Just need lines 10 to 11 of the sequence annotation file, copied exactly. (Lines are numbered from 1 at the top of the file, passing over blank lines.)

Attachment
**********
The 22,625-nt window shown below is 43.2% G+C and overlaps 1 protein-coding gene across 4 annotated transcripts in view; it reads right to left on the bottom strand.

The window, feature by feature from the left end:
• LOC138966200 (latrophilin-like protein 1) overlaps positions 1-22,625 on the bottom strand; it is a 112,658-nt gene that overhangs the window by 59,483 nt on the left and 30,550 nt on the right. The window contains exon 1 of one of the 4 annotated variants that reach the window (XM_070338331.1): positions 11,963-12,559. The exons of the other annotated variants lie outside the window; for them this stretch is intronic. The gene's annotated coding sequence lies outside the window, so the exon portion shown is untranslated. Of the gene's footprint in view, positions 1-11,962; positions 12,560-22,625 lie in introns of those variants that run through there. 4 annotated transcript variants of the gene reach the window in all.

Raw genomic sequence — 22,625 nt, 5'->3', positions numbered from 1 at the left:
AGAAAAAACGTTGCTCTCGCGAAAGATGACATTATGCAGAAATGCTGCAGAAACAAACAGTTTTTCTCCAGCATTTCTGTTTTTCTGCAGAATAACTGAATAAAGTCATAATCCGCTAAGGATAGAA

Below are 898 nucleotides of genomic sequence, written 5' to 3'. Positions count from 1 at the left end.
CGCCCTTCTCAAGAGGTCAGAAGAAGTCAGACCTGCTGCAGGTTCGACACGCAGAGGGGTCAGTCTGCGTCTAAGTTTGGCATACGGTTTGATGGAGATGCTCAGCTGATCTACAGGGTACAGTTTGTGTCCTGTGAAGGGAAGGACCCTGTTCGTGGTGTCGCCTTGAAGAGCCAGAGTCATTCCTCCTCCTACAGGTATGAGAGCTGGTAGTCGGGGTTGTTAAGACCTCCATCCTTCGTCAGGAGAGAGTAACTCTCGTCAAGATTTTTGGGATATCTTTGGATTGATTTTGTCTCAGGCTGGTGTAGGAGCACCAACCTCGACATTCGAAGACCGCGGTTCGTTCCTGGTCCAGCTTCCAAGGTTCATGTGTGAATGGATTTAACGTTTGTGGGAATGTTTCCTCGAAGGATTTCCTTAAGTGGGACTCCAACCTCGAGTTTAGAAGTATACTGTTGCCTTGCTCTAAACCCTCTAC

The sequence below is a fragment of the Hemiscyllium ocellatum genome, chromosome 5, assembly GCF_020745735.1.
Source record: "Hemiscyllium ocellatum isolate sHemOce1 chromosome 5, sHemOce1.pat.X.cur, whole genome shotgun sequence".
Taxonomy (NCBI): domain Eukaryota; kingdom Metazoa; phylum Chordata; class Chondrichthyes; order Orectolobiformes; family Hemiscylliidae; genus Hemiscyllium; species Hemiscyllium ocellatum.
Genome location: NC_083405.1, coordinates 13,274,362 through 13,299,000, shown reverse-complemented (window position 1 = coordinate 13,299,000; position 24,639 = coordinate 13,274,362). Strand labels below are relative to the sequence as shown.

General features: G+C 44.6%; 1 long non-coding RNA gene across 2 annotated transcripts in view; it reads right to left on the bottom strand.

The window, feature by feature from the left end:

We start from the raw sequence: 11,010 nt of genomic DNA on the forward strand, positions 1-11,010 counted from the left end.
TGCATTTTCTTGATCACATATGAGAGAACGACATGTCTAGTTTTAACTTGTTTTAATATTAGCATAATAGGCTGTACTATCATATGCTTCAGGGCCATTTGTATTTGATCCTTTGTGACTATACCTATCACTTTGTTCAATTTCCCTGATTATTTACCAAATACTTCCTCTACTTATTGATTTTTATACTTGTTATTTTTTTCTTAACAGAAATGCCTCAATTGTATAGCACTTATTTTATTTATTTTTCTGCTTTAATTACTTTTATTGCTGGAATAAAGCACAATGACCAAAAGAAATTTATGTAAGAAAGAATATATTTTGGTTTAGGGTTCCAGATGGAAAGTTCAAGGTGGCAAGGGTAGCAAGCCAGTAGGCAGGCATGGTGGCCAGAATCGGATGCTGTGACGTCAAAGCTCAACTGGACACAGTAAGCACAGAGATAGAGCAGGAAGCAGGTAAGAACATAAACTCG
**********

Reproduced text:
Taxonomy (NCBI): domain Eukaryota; kingdom Metazoa; phylum Chordata; class Chondrichthyes; order Orectolobiformes; family Hemiscylliidae; genus Hemiscyllium; species Hemiscyllium ocellatum.
Genome location: NC_083405.1, coordinates 13,274,362 through 13,299,000, shown reverse-complemented (window position 1 = coordinate 13,299,000; position 24,639 = coordinate 13,274,362). Strand labels below are relative to the sequence as shown.